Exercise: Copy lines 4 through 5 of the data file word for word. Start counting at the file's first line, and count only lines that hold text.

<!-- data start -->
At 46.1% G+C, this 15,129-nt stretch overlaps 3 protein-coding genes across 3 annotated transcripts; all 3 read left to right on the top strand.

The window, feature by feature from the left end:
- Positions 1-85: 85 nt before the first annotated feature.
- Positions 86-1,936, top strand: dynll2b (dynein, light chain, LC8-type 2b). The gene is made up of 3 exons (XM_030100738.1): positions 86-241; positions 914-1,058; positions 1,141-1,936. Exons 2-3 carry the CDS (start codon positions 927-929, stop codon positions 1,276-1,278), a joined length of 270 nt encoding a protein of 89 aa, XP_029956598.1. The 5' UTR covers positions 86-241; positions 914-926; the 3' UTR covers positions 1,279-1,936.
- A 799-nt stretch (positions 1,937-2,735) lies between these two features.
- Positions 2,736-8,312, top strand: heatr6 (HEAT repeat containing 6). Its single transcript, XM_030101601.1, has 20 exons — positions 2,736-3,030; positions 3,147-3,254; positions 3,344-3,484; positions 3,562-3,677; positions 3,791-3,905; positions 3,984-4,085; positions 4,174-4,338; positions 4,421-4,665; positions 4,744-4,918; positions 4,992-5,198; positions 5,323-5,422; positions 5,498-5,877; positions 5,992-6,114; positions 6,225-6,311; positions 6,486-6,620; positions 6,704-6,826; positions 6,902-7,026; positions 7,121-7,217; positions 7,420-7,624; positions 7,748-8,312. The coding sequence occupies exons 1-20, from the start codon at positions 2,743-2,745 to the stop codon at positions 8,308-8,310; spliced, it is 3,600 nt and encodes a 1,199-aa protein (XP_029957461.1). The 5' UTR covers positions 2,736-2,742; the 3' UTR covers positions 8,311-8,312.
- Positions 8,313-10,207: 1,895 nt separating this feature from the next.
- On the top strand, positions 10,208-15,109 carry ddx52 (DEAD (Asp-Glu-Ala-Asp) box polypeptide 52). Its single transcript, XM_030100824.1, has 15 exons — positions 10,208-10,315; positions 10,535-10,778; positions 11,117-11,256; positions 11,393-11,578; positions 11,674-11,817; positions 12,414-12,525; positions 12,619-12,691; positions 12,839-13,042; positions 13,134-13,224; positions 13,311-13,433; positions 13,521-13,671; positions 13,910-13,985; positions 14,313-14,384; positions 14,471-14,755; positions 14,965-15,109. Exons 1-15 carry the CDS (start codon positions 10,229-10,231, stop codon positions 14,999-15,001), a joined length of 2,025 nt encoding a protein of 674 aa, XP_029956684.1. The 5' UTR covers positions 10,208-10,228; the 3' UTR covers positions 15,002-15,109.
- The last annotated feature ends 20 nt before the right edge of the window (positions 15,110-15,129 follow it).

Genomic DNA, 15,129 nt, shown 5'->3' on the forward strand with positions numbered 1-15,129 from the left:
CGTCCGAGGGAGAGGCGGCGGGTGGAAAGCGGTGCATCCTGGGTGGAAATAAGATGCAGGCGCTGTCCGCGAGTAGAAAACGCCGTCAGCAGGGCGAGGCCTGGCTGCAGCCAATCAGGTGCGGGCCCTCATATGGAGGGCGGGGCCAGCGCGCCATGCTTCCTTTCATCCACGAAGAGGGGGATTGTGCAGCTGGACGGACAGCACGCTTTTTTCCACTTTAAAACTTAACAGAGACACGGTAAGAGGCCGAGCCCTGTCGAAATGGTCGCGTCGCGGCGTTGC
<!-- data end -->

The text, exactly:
- Positions 86-1,936, top strand: dynll2b (dynein, light chain, LC8-type 2b). The gene is made up of 3 exons (XM_030100738.1): positions 86-241; positions 914-1,058; positions 1,141-1,936. Exons 2-3 carry the CDS (start codon positions 927-929, stop codon positions 1,276-1,278), a joined length of 270 nt encoding a protein of 89 aa, XP_029956598.1. The 5' UTR covers positions 86-241; positions 914-926; the 3' UTR covers positions 1,279-1,936.
- A 799-nt stretch (positions 1,937-2,735) lies between these two features.